FEATURED ALUMNI: Adam Davensizer


Courtesy photo

B-A grad Adam Davensizer, shown here with his family, recently received his US Navy Wings of Gold.

Harley Strunk, Staff Writer

Watch the 80s movie Top Gun. Most people come away dreaming of being Maverick, the cocky jet fighter who saves the day.

But what about Goose? He was the heady Naval Flight Officer, who steered Maverick and their plane in the right direction. It is an important but overlooked job.

Adam Davensizer, Bellwood-Antis class of 2011, is Goose.

Adam joined the United States Navy because it was a childhood dream to work with aircraft. Also, he said, it provides the unique ability to make a difference to protect and serve our country.

“This has been a dream of mine for as long as I can remember. My parents would take me to airshows when I was a child,” Adam recalled.  “I was fascinated with the things a military jet can do.”

He is currently a Lieutenant junior grade. Though he’s not a Weapon System Officer, yet he could be within the next year.

An NFO for two years, Adam recently received his Wings of Gold as a Naval Aviator, but it’s just the starting point in his career.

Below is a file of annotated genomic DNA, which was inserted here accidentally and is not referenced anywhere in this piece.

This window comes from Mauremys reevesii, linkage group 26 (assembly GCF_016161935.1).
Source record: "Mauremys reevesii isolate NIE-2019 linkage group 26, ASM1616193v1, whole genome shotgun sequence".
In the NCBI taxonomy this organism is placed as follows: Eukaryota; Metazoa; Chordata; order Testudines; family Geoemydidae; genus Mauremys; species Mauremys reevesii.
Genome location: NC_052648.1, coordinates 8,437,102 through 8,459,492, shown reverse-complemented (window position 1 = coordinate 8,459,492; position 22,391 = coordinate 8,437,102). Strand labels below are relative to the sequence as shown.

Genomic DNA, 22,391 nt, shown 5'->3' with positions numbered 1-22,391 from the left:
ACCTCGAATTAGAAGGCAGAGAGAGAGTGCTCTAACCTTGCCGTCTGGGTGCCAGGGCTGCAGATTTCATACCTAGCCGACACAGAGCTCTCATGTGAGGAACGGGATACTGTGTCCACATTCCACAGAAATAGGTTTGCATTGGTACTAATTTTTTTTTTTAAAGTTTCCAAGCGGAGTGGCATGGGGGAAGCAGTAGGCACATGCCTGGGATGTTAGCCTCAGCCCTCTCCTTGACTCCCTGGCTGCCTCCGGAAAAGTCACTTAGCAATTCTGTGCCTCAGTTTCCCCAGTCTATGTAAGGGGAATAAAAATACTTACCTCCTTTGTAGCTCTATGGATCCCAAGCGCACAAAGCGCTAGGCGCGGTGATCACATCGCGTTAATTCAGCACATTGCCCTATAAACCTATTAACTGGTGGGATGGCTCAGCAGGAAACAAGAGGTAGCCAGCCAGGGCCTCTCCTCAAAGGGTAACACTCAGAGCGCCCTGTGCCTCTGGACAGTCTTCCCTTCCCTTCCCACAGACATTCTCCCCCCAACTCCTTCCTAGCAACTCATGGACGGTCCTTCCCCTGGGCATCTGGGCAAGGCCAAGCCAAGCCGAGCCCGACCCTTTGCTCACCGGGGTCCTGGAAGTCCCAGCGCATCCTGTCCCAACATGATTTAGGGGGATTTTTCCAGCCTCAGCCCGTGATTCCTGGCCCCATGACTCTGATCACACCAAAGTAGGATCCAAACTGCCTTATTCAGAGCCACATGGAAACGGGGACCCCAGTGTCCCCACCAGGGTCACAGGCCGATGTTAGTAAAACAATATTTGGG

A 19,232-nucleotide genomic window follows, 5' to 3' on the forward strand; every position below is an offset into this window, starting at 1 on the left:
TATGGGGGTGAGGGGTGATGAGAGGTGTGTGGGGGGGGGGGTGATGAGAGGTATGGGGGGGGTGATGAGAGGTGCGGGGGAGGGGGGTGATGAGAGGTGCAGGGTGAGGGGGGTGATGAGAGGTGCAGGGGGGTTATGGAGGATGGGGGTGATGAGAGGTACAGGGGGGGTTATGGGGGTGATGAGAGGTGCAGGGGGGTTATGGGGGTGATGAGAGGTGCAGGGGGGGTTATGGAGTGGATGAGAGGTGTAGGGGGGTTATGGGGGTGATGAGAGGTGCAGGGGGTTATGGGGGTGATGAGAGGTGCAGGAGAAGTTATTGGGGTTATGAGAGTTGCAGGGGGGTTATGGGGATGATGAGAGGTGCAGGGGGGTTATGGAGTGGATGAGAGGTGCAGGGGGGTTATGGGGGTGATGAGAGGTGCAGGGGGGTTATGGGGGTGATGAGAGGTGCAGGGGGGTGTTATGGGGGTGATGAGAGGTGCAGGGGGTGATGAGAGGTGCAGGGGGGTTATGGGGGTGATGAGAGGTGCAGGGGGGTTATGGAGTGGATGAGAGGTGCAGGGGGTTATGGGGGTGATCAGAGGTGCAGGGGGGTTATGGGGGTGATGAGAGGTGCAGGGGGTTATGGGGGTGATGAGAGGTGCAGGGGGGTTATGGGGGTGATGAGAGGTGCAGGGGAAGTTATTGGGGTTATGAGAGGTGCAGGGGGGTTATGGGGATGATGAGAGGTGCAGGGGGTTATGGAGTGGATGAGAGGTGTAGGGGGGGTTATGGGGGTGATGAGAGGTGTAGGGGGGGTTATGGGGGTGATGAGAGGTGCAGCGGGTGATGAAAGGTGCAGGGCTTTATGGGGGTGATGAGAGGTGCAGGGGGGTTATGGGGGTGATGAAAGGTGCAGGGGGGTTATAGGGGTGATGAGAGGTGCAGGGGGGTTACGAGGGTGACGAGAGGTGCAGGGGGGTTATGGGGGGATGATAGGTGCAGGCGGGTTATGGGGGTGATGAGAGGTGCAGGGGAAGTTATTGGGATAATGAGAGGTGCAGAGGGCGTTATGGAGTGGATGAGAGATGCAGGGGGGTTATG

The NFO is primarily responsible for working the radios, navigation, programming weapons, radar, and other systems onboard the aircraft. He does not pilot the plane, per se, but uses communication skills and observation to help the pilot complete the task. This has its own challenges.

“We need to keep track of big picture stuff because we don’t have the distraction of flying the plane,” Adam said. “There are actually some mission sets that only the 2-Seat F-18s do. Two heads are better than one, so when you have two people working a problem mistakes have the chance to be caught where the single seat pilot could easily and understandable let something fall out.”

Adam has specific responsibilities when as an NFO, and communication is a key.

“I have no way to control the plane at all other than talking to the pilot. This is probably one of the hardest skills to develop,” he said. “For example, imagine you are in a dog fight, and as the NFO you see the enemy plane but the pilot does not. You have to be able maneuver the plane by just talking to the pilot. When flying we are responsible for the safety of the aircraft, so a big part of our job is verifying what the pilot is doing.”

This has been a dream of mine for as long as I can remember.

— Adam Davensizer


The next four year are fairly scripted for Adam, he’ll spend next years at the Fleet Replacement squadron where he will learn the F-18 and earn the title of Weapons System Officer. After that he’ll head to a fleet squadron for his first sea tour.